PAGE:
Today, it’s unusual to see a major U.S. advertiser using only white models in its ads or using racist themes to promote its brands.
When that happens, the advertiser usually gets into trouble — as Abercrombie & Fitch has done, repeatedly, over its racist promotional efforts.
In fact the advertising business has a long, lousy history of racism.
But ads have also been used to change people’s minds about race, and to make racism unacceptable in the media. Here’s the story of race in America, as told through its ads.
Warning: This slideshow contains ads dating back to the 1800s, some of which are very racist. Readers may find them offensive or upsetting.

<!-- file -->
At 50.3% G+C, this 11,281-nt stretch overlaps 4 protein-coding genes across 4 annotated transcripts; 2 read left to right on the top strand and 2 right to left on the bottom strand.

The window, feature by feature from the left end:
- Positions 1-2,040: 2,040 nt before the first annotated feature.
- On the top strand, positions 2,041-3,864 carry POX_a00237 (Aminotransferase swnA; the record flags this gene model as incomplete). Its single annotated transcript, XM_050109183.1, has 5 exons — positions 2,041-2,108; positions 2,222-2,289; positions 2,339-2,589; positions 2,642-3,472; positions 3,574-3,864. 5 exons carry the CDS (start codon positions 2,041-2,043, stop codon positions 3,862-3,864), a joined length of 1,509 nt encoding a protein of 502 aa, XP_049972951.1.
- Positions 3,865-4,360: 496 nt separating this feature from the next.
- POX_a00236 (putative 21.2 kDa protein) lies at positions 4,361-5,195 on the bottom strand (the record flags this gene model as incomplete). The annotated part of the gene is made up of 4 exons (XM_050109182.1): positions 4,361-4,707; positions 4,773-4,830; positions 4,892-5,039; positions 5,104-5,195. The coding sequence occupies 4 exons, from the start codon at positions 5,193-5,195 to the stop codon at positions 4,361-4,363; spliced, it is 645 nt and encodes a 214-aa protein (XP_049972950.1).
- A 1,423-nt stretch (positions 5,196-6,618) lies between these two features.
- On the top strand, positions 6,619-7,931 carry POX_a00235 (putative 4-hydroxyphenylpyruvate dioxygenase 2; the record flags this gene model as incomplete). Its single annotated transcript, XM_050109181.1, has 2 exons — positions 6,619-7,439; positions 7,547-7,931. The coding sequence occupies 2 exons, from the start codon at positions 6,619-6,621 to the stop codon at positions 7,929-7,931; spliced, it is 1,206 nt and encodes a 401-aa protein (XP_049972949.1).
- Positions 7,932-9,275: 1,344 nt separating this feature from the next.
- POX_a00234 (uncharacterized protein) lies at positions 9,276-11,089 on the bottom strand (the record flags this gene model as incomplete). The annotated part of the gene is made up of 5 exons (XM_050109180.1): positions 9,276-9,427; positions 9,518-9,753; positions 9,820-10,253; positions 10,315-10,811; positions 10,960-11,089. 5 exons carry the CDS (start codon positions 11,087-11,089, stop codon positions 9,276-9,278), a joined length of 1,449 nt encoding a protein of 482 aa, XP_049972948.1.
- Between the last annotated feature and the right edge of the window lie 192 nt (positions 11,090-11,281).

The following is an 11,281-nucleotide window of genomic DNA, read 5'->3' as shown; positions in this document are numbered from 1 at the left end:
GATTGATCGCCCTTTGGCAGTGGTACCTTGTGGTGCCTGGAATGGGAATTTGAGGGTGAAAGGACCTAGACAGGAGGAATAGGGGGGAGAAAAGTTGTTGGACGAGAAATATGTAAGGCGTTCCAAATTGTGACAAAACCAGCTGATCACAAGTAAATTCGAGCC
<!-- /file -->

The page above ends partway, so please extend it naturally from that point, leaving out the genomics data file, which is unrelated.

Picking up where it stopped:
1875 onward: This ad for N.K. Fairbank Co.’s Fairy soap was shameless. (Fairbanks was founded in 1875; this ad probably appeared sometime after 1897.) The black child is presented as if she’s devoid of any positive qualities whatsoever.
Source re N.K. Fairbanks.
1889: The Aunt Jemima brand was founded, just 26 years after the emancipation proclamation. Despite the obvious racism of this ad (which came years later), Jemima was always portrayed with at least one positive quality: Her food is good. The tone, however, is antebellum — blacks are domestic servants.
1900: At the turn of the century, Bull Durham tobacco still portrayed black Americans with exaggerated features..